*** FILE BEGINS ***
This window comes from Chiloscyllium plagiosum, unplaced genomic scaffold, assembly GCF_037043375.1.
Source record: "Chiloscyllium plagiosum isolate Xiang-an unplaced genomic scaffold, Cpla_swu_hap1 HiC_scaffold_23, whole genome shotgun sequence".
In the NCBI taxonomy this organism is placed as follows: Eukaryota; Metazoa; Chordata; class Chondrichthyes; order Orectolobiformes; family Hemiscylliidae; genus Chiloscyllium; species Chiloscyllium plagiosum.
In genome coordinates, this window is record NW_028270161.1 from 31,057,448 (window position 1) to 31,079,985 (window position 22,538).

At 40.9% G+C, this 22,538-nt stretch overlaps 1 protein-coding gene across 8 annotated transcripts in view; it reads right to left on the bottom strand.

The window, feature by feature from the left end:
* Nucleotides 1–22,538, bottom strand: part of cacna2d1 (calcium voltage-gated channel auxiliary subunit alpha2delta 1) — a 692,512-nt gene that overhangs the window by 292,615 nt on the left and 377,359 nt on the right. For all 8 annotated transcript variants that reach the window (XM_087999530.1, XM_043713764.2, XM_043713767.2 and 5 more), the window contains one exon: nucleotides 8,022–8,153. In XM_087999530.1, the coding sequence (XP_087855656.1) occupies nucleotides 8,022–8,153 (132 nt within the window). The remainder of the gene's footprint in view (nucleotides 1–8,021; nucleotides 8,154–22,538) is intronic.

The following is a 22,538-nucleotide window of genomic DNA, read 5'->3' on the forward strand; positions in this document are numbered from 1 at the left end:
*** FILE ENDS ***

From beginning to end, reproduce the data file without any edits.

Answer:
This window comes from Chiloscyllium plagiosum, unplaced genomic scaffold, assembly GCF_037043375.1.
Source record: "Chiloscyllium plagiosum isolate Xiang-an unplaced genomic scaffold, Cpla_swu_hap1 HiC_scaffold_23, whole genome shotgun sequence".
In the NCBI taxonomy this organism is placed as follows: Eukaryota; Metazoa; Chordata; class Chondrichthyes; order Orectolobiformes; family Hemiscylliidae; genus Chiloscyllium; species Chiloscyllium plagiosum.
In genome coordinates, this window is record NW_028270161.1 from 31,057,448 (window position 1) to 31,079,985 (window position 22,538).

At 40.9% G+C, this 22,538-nt stretch overlaps 1 protein-coding gene across 8 annotated transcripts in view; it reads right to left on the bottom strand.

The window, feature by feature from the left end:
* Nucleotides 1–22,538, bottom strand: part of cacna2d1 (calcium voltage-gated channel auxiliary subunit alpha2delta 1) — a 692,512-nt gene that overhangs the window by 292,615 nt on the left and 377,359 nt on the right. For all 8 annotated transcript variants that reach the window (XM_087999530.1, XM_043713764.2, XM_043713767.2 and 5 more), the window contains one exon: nucleotides 8,022–8,153. In XM_087999530.1, the coding sequence (XP_087855656.1) occupies nucleotides 8,022–8,153 (132 nt within the window). The remainder of the gene's footprint in view (nucleotides 1–8,021; nucleotides 8,154–22,538) is intronic.

The following is a 22,538-nucleotide window of genomic DNA, read 5'->3' on the forward strand; positions in this document are numbered from 1 at the left end: